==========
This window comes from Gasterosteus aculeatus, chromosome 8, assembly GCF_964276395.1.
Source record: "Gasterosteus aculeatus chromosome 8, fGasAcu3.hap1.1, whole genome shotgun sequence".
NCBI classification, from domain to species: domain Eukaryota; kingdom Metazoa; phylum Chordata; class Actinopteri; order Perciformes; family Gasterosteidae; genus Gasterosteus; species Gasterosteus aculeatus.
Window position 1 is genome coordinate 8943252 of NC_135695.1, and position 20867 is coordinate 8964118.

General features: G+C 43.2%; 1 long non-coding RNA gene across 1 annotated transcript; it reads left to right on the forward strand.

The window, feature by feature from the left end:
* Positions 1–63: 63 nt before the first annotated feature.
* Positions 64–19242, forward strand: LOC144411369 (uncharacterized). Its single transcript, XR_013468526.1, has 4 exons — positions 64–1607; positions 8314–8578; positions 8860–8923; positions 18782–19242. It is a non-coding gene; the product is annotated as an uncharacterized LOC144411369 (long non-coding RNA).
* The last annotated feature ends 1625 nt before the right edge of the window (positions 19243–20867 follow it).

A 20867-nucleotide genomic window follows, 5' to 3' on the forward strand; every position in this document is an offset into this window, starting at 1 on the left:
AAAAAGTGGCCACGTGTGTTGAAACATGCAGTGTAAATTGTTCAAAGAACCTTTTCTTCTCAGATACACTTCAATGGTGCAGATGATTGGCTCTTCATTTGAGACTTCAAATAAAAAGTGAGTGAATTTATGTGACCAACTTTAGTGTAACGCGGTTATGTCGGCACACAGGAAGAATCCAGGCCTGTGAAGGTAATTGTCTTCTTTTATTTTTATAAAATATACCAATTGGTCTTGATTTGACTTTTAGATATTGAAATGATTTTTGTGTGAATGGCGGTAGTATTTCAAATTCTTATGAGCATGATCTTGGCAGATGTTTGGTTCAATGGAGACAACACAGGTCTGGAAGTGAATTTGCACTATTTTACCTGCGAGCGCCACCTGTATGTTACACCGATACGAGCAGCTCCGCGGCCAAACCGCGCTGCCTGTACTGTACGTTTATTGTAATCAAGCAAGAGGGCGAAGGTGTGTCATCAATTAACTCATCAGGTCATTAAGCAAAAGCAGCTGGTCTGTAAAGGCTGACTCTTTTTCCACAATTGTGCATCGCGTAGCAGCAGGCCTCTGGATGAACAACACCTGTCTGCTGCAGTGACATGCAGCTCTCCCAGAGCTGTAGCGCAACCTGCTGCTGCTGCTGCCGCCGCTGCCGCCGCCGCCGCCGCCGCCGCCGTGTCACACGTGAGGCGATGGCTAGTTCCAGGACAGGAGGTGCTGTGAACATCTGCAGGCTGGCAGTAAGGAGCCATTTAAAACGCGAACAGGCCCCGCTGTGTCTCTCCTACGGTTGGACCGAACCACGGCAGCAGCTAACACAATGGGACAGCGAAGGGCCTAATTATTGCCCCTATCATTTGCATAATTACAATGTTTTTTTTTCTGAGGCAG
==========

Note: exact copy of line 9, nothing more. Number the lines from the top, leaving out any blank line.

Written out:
* The last annotated feature ends 1625 nt before the right edge of the window (positions 19243–20867 follow it).